One of the things I enjoy most in my work for the West Virginia Conference is photography. From Annual Conference on the campus of West Virginia Wesleyan College to nature shots along the bank of the Gauley River in Webster County; photography is fun, and a way I participate in the life of this Conference. Here are five tips that I use every time I shoot:
Shoot the room
The action may be going on up front, but there are interesting perspectives everywhere. Move around the room! I like to share the faces of people listening and asking questions, just as much as the person presenting. This is true for all settings, though, really. Your eye, and ultimately your lens, may see the space in a new light from a different angle.
Zoom with your feet, not your lens
I’m going to get a little technical here but stick with me. Whether your camera cost $3,000 or $100, you are likely to have an optical lens, which will allow you to zoom in and get closer to your subject. Remember, though, the best zoom is your feet. Get closer to the action, and the difference in detail will be far better. Some cameras, such as the iPhone, use digital zoom. Don’t rely on it. You will wind up with distorted photos and would be better off using a basic photo editor like Windows Photo Gallery to crop. Not that iPhone cameras are bad. Here’s a bonus sixth tip: the best camera is the one you have. Don’t be afraid to capture the moment, in the moment.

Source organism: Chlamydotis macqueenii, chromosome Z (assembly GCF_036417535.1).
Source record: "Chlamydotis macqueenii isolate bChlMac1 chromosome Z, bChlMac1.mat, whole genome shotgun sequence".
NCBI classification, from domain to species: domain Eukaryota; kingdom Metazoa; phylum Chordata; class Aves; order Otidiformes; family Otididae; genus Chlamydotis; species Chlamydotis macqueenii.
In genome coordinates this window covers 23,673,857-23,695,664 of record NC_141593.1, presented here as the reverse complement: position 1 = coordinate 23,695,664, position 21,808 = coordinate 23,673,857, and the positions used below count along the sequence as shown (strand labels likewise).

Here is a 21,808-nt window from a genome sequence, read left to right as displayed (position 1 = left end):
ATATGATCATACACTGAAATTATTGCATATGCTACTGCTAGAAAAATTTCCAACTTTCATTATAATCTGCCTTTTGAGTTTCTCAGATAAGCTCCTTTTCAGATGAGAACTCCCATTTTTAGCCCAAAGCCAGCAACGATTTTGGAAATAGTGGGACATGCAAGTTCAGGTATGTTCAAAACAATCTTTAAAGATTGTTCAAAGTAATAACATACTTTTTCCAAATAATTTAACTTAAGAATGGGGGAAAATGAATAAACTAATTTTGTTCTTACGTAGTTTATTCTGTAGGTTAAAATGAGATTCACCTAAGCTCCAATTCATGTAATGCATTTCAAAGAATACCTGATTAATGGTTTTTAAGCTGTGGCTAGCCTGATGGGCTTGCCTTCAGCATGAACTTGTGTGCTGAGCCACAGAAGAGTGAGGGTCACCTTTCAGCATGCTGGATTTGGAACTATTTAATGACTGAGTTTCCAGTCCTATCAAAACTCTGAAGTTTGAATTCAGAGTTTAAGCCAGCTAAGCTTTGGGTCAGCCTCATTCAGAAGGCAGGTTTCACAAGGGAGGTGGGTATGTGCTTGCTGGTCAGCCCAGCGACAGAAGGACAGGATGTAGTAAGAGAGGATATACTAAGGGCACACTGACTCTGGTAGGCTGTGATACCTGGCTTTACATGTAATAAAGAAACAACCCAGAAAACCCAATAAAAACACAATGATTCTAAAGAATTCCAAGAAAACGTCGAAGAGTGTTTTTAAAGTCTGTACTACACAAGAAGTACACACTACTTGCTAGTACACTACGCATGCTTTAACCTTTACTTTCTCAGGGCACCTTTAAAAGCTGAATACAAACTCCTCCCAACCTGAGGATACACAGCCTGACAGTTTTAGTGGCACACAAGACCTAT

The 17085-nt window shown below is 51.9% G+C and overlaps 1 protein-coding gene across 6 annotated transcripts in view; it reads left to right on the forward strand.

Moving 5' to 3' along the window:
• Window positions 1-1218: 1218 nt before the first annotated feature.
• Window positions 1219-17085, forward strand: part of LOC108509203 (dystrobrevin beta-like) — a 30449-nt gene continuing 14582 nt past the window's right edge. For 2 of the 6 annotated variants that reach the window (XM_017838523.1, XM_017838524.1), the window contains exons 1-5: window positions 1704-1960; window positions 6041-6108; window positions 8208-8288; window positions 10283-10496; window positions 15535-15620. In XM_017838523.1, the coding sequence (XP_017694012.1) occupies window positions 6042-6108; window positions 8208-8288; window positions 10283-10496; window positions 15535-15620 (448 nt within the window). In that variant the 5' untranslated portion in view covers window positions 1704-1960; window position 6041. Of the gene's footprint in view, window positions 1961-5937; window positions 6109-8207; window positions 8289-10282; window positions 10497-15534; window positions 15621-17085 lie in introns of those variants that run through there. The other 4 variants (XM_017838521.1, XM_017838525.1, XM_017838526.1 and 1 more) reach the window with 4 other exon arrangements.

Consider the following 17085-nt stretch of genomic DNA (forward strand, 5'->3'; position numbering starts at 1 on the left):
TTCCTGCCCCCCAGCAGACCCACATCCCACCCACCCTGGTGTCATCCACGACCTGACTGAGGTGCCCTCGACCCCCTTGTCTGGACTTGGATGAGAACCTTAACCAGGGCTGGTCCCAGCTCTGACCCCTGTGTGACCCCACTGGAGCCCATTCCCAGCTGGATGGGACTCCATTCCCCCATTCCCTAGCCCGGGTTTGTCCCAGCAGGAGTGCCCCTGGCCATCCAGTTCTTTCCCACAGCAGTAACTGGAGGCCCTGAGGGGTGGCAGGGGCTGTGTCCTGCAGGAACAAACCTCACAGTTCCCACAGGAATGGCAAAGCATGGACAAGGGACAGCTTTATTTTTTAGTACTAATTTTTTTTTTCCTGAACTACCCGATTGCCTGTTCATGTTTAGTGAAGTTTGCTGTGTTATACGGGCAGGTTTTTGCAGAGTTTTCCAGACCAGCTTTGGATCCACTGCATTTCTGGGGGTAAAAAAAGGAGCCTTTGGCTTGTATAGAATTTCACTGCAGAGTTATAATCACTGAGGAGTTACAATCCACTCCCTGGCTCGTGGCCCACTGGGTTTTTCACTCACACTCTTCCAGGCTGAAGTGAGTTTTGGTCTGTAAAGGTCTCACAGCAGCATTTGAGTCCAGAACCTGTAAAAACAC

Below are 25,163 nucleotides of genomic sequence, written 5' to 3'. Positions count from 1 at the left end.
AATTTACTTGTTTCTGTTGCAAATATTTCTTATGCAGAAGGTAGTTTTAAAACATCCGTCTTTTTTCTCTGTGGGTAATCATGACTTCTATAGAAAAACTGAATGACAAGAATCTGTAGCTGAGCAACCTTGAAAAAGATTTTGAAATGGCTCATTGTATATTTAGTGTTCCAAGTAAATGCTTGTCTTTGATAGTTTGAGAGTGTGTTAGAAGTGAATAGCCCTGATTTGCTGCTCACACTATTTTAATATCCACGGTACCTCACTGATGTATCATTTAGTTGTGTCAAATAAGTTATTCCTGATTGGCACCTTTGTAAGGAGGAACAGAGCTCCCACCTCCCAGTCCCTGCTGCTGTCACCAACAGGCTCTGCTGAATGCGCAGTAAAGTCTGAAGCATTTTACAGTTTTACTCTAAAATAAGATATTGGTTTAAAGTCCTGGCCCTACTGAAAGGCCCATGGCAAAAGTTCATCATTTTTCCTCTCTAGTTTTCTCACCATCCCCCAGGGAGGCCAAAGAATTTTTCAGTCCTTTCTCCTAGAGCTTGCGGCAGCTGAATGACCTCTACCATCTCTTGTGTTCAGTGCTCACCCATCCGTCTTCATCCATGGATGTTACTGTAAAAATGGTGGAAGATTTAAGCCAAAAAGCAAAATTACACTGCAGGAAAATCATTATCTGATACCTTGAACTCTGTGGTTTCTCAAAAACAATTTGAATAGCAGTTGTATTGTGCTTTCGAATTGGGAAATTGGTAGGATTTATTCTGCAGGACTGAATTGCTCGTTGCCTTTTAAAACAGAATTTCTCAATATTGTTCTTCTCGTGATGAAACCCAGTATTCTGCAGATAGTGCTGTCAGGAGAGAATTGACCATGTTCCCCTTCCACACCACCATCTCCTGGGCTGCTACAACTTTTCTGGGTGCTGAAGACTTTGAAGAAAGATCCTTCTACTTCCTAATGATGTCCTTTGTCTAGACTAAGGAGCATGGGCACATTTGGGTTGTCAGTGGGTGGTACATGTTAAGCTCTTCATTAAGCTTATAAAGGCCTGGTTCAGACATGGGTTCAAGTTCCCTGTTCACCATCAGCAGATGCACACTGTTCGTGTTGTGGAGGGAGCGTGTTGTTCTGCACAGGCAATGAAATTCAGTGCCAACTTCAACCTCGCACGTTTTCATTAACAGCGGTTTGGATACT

Start with the basics, then play
Early in my career as a videographer in a local television newsroom, I saw my colleagues bring back a lot of interesting angles. I assumed that I too had to perform at this level, and would only look for the most interesting shots. A reporter I worked with pulled me aside and said; “I need the meat and potatoes first, then give me the dessert!” What he meant was, get the basics to build our story, and then have fun. What are those photographs that you absolutely have to get? To start, it’s probably something that will only happen once. At Annual Conference, this may be the processional during opening worship, or the breaking of bread during communion. After that, get a wide setup shot, a medium shot, and finally a close detail shot.
One of the first things you’ll learn about in basic photography: is the rule of thirds. Imagine a photograph, and then visualize a grid pattern. At the intersection of the lines, is where you want the focus of your image to be. This is designed to help you take pictures that are more appealing to the eye. Research shows that the eye will be drawn to the intersection of the lines.
Quantity brings forth quality
The more pictures you take, the more likely you’ll get a great photograph. If I take one hundred photographs, it’s likely that only a quarter of them will be uploaded to our Flickr feed. Only one or two will be printed in a Mountain Circuit publication. To help ensure I get the right shot, the first edit I do is I try to check the camera’s display and look at the last few photographs I took. Does it look like I’m getting what I want? If not, keep going. This is particularly true for a speaker at a lectern to avoid awkward looking mouths and closed eyes. Then, when I’m back at my computer, I load all the photographs open only the ones I like in my photo editing software. Then I do some simple cropping and adjustments. This is to your own preference.
Have questions? Contact your communications team, we’d love to share ideas!